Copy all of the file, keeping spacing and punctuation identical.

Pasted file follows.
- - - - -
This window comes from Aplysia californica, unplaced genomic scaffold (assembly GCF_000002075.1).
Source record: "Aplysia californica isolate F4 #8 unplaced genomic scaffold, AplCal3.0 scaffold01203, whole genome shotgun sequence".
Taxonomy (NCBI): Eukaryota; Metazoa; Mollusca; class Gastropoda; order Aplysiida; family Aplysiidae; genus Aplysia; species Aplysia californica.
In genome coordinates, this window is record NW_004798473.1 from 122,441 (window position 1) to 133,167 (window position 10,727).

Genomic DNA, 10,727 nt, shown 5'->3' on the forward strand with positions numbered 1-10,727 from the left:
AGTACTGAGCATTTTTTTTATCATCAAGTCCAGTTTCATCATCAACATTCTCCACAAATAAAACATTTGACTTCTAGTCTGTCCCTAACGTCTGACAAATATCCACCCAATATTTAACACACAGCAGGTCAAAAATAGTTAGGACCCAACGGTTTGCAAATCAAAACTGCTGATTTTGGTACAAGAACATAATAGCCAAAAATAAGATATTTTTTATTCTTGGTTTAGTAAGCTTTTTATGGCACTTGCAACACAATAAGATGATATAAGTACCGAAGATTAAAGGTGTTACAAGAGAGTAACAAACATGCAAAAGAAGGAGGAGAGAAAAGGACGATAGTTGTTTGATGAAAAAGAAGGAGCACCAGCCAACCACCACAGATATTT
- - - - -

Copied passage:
This window comes from Aplysia californica, unplaced genomic scaffold (assembly GCF_000002075.1).
Source record: "Aplysia californica isolate F4 #8 unplaced genomic scaffold, AplCal3.0 scaffold01203, whole genome shotgun sequence".
Taxonomy (NCBI): Eukaryota; Metazoa; Mollusca; class Gastropoda; order Aplysiida; family Aplysiidae; genus Aplysia; species Aplysia californica.
In genome coordinates, this window is record NW_004798473.1 from 122,441 (window position 1) to 133,167 (window position 10,727).

Genomic DNA, 10,727 nt, shown 5'->3' on the forward strand with positions numbered 1-10,727 from the left:
AGTACTGAGCATTTTTTTTATCATCAAGTCCAGTTTCATCATCAACATTCTCCACAAATAAAACATTTGACTTCTAGTCTGTCCCTAACGTCTGACAAATATCCACCCAATATTTAACACACAGCAGGTCAAAAATAGTTAGGACCCAACGGTTTGCAAATCAAAACTGCTGATTTTGGTACAAGAACATAATAGCCAAAAATAAGATATTTTTTATTCTTGGTTTAGTAAGCTTTTTATGGCACTTGCAACACAATAAGATGATATAAGTACCGAAGATTAAAGGTGTTACAAGAGAGTAACAAACATGCAAAAGAAGGAGGAGAGAAAAGGACGATAGTTGTTTGATGAAAAAGAAGGAGCACCAGCCAACCACCACAGATATTT